What our first thing to do, and I think this applies to any company out there, is to make sure you delegate responsibility for who's going to be monitoring as well as who's going to be responding to the posts - whether they're good, bad, whatever - someone has to responsible to make sure that they get every single one of those comments - whether it's a good comment or a bad comment. What we've done is - we have an internal newsletter that we send out once a month - we copy all the blog posts, all the comments that relate directly to us, and put them into that newsletter. So if people do want to read it and they just don't have time during the month, they can kind of stay up-to-date with the pulse of how our company is doing.

But the main thing is, as Peggy said, is to deal with the public and the comments that are online. So we have someone who's responsible for monitoring that and responding. Our second rule is: when you answer the questions, don't be defensive. It's only going to make you look guilty; and if we made a mistake, admit that we made a mistake. I think Americans above any other culture respect that and respect that you're trying to learn and you're always trying to improve.

I think our third rule internally that we have with dealing with it is: never start a long dialogue over a blog. Respond once, maybe respond twice; but don't start going back and forth with a person who's obviously had a bad experience or is not happy. It's only going to get your blog higher rated; more people will see it, the more responses it has. And number two, it's just going to get, it'll get emotional then. So we have a rule that we'll respond twice, and after that we'll try to get the person to contact us directly so we can have an on-the-phone conversation with them." Alexia Nestora

[Listen To This Quote]

Guest Bios

Peggy Bendel, Senior Vice President, Travel Marketing, Development Counsellors International

Peggy Bendel, Senior Vice President: Named "Lifetime Achievement" award winner in 2006 by the Hospitality Sales and Marketing Association International, Peggy has headed DCI ’ s Tourism division since 1985.  A principal in the seminal "I Love New York" campaign, she serves on the boards of the Public Relations Society of America's Travel & Tourism section and the Association of Travel Marketing Executives (ATME), and is a former Board member of the International Ecotourism Society. Peggy speaks frequently on crisis communications, media relations and travel marketing. She has been a voluntourist in Australia with her nephew.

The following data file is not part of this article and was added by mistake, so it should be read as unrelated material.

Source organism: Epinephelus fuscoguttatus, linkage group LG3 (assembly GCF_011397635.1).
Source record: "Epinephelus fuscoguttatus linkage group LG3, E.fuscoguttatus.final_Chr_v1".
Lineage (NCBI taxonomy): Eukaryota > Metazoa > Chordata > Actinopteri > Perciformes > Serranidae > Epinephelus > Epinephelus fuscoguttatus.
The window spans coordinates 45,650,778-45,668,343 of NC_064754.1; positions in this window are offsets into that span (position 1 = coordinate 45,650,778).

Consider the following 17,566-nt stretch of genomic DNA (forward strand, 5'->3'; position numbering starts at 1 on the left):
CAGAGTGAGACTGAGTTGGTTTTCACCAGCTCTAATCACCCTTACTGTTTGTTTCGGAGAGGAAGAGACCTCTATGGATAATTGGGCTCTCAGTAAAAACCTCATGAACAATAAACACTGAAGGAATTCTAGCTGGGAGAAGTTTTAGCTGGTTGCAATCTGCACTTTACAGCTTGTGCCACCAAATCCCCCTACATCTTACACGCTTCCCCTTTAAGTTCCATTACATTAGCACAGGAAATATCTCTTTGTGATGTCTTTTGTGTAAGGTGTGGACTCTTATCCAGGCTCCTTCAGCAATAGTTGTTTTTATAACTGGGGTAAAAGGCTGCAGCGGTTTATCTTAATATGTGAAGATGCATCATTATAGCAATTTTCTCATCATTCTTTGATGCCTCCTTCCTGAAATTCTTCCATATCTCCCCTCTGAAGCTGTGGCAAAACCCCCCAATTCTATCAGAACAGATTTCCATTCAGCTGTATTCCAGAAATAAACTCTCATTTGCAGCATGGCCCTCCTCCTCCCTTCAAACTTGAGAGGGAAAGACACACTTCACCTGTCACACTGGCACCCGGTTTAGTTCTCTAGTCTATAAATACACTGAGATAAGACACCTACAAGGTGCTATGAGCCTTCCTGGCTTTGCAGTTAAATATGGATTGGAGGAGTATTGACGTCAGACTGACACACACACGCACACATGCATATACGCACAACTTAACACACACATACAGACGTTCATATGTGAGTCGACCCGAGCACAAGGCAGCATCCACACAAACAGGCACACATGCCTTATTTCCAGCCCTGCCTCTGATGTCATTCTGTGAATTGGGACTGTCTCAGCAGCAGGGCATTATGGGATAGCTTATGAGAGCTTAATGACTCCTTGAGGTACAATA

For more information, please contact:

E: peggy.bendel@dc-intl.com

W: www.aboutdci.com

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Alexia Nestora, Director of North American Operations, i-to-i.

- After graduating from Georgetown's School of Business, Alexia moved to New Zealand to introduce the concept of Pilates to a new market and start her own business.

- A year later the business was sold and her visa expired so Alexia moved on to Washington DC where she started new divisions for a gourmet food chain and eventually moved up to Director of Marketing and
Franchising.

- Being married to a Swiss, Alexia felt it was time to live in Zurich for awhile so she repeated what she did in New Zealand and helped introduce pilates into the Swiss market.

- While in Zurich, Alexia started a Cupcake bakery, sold it, and then took on various consulting roles for expats looking to start their own businesses

- Alexia then moved on to facilitate the marketing/ communications for a merger between BP Oil and NOVA Chemicals as well as consulting on intercultural relations for UBS Bank in Zurich.

- While planning her own around the world trip Alexia stumbled upon i-to-i and after clicking the 'jobs' tab hasn't looked back.

For more information, please contact:

E: alexia.nestora@i-to-i.com

W: www.i-to-i.com

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VolunTourism:
A seamlessly integrated combination of voluntary service to a destination and the best, traditional elements of travel—arts, culture, geography, and history—in that destination.